Ah, February: the time when mobile hardware leaks spring out of the ground like daisies. It looks like Thai gadget site MXPhone has gotten its hands on portions of the Mobile World Congress phone lineup from Lenovo weeks ahead of the event, giving us a tantalizing look at the company's hardware plans for the next several months. Of course, it's possible that at least some of the Vibe phones on display below will never leave China, and the chance of any of them coming to the US market is basically zero.
It's not hard to find an Android tablet for less than a hundred bucks - head down to your nearest drugstore and there's a decent chance you'll see one. The trick is finding one that's worth using at that price. While most of these ultra-cheap tablets are no-name Chinese models, Lenovo just announced a pair of new 7-inchers in the A Series starting at only a single Benjamin. I guess that would make them name brand Chinese tablets, but hey, Lenovo beats whatever company is using the Polaroid license this year.
Lenovo might own Motorola now, but the company is still doing its own thing when it comes to mobile devices. There are a pair of new Android phones today, as well as a wearable and a completely self-indulgent accessory—a selfie flash. Your life is complete now, right?
When gigantic multinational corporations buy one another, the process is a bit more complicated than grabbing a new couch off of Craigslist. Lenovo announced its intention to buy American phone manufacturer Motorola off of Google back in January of this year, less than two years after Google itself acquired the then-independent Motorola Mobility. Today the sale is final and approved by all necessary regulatory agencies, with a combined price of $2.91 billion in cash, credit, and stock.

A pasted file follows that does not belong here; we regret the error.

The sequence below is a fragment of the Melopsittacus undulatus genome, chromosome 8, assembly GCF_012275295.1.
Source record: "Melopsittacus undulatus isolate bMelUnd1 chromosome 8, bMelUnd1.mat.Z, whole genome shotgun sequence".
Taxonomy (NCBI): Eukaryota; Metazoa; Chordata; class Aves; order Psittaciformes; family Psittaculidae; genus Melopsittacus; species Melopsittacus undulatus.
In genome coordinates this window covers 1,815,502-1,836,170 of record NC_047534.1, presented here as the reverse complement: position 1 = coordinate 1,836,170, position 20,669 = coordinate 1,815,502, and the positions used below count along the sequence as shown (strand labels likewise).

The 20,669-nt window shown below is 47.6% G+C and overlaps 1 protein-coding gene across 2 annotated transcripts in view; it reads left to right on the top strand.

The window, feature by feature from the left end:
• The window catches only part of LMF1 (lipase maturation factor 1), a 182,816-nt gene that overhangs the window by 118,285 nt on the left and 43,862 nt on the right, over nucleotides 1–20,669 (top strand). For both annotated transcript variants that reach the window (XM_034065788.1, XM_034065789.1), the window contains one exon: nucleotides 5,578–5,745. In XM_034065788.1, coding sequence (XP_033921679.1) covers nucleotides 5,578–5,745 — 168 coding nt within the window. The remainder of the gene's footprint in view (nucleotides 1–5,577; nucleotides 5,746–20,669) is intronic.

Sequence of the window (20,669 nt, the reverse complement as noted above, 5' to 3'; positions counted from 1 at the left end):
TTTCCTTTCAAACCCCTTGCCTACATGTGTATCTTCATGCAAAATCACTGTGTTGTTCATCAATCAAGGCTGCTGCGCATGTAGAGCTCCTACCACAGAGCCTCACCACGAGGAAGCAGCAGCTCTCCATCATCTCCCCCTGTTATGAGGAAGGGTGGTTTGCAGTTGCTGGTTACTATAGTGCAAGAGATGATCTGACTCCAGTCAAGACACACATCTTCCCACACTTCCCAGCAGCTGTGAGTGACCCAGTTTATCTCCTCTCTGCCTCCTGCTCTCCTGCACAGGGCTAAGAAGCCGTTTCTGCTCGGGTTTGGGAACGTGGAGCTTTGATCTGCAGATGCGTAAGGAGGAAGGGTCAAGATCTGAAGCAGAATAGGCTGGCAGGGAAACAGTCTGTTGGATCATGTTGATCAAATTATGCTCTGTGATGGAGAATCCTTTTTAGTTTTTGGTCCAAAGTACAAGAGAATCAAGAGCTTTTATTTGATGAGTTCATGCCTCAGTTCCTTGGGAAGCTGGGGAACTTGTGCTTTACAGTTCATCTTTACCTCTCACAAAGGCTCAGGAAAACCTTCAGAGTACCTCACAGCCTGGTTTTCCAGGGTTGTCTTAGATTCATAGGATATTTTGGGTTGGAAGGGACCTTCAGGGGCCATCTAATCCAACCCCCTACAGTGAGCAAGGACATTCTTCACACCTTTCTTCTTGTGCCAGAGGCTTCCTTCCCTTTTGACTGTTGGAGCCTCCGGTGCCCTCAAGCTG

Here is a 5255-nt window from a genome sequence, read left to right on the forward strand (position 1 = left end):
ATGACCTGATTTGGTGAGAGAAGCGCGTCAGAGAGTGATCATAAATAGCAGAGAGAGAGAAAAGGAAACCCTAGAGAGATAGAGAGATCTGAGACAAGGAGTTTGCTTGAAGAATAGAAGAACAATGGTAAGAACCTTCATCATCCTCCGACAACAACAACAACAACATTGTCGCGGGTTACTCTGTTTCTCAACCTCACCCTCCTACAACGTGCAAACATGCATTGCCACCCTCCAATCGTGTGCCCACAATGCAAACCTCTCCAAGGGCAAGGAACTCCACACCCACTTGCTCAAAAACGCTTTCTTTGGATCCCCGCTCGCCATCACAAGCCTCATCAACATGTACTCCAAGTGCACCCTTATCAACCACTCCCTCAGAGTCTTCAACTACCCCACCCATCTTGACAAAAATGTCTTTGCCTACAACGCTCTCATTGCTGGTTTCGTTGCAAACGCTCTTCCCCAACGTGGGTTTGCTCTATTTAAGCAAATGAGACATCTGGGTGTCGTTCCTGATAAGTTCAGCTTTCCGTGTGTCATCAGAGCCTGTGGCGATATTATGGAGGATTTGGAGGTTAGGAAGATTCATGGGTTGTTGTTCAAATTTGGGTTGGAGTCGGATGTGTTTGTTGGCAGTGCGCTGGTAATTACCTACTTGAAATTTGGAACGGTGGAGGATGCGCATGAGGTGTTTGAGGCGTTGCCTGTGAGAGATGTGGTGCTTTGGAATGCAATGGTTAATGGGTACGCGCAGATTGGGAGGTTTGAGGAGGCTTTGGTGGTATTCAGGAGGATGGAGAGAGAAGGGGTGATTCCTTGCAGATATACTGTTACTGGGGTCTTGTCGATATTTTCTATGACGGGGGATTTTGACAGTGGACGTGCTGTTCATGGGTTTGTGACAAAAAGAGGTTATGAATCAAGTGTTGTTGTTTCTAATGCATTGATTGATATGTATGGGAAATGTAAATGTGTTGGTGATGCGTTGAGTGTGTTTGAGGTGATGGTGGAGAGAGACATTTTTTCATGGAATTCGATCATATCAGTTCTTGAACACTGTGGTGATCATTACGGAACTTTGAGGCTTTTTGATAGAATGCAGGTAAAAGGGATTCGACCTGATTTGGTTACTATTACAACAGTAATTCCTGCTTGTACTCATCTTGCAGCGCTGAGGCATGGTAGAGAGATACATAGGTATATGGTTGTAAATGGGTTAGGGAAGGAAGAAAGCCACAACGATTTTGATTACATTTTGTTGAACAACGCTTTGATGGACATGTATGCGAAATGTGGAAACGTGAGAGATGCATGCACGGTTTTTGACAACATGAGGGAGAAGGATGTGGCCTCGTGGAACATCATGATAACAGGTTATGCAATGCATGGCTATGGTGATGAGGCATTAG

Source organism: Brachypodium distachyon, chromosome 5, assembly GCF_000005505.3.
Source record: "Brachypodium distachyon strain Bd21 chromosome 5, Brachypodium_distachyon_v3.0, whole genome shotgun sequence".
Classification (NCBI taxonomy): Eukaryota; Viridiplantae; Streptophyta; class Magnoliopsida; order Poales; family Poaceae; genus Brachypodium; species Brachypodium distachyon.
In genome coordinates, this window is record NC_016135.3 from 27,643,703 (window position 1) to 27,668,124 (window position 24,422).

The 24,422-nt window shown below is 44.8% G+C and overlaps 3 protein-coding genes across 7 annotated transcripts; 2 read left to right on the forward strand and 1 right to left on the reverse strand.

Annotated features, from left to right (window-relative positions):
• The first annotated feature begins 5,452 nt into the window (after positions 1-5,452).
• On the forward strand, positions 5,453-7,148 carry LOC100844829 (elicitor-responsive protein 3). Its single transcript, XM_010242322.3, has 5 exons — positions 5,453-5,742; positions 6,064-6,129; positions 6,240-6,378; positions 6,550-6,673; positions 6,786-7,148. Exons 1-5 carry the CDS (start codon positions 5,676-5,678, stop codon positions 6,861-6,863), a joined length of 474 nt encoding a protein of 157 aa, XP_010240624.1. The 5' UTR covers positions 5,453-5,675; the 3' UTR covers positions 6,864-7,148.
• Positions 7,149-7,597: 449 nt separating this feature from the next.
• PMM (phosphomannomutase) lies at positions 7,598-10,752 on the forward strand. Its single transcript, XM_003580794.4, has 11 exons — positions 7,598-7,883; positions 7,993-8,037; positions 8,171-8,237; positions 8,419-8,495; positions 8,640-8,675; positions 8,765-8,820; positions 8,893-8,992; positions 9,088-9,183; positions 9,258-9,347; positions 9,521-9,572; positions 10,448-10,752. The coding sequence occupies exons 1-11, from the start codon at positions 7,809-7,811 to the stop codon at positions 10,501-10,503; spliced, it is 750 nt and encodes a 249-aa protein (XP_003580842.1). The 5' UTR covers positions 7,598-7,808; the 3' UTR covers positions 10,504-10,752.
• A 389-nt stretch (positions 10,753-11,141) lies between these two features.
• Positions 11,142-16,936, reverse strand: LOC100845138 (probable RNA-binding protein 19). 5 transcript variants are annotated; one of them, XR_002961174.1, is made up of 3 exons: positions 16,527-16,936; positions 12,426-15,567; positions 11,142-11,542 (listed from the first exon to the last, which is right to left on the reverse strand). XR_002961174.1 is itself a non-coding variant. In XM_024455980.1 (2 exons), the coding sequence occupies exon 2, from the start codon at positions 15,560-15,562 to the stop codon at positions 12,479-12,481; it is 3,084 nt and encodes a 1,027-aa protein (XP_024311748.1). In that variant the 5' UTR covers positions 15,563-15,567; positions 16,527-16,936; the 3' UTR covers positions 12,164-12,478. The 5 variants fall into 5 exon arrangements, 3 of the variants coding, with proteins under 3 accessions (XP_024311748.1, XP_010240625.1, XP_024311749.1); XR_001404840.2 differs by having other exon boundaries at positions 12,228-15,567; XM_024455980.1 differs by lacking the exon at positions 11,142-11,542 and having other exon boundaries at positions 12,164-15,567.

Lenovo's kickstand-packing Yoga tablets are already unconventional, but the new Tablet 2 Pro is downright odd. In addition to a relatively huge 13.3" screen and a built-in subwoofer, this beast of a device packs a pint-sized Pico projector into the curve of its kickstand hinge. Lenovo claims that the Tablet 2 Pro was developed with "product engineer" Ashton Kutcher, in case it wasn't already weird enough. The redesigned kickstand also includes a cutout that pulls double duty as a hole for the camera and a handy hanging point.
It's amazing that more than a decade after the rise of "gadget blogs," gigantic international corporations still don't tick the little "confidential" mark when submitting their gadgets for certification by the Federal Communications Commission. Keep it up, folks, it gives us peeks at upcoming hardware like the Lenovo SW-B100 Smartband. This wearable was previously spotted going through the Bluetooth SIG's series of tests, and rumored for an IFA debut, which didn't happen.
Lenovo's initial Yoga tablets were novel thanks to their curved chassis with plus-sized batteries and integrated kickstands, but the lackluster specs (headlined by MediaTek processors) turned a lot of hardware fans off. The refreshed version of the 10-inch Yoga fixed that with a slightly better Snapdragon 400, 2GB of RAM, and a 1920x1200 screen. You can pick up a Yoga 10 Tablet HD+ for $100 off from Amazon, bringing the price down to a more reasonable $249.99.
Lenovo is an up-and-coming player in the Android world, having taken the Chinese smartphone market by storm in the last couple of years. Now that it owns Motorola, we'll likely be hearing the Lenovo name even more often over here in the US as the company seeks to expand the presence of its Android portfolio across the world.
This is probably especially true of tablets, which Lenovo has consistently been creating for a number of years now, and an area where Motorola has generally fallen flat.
Some companies like to make a show of their appearances at big tech conferences like IFA. Some of them just like to announce everything all at once, and Lenovo is squarely in the latter category. The company's only Android addition in Berlin is the Tab S8, but thanks to an interesting collection of specs and price tag, it's worth your attention. The 8-inch tablet is a decent mid-range device on paper, but the interesting part is that Lenovo has set the suggested retail price at $199.
The IDC has released a snapshot of the state of the industry following the end of the second quarter, and as always, some players are doing better than others. In this case, Chinese manufacturers are the biggest winners, benefiting both from growth at home and increasing success abroad.
Despite offering a bajillion different types of devices, Samsung saw its market share drop seven full percentage points down to 25.2% of the market.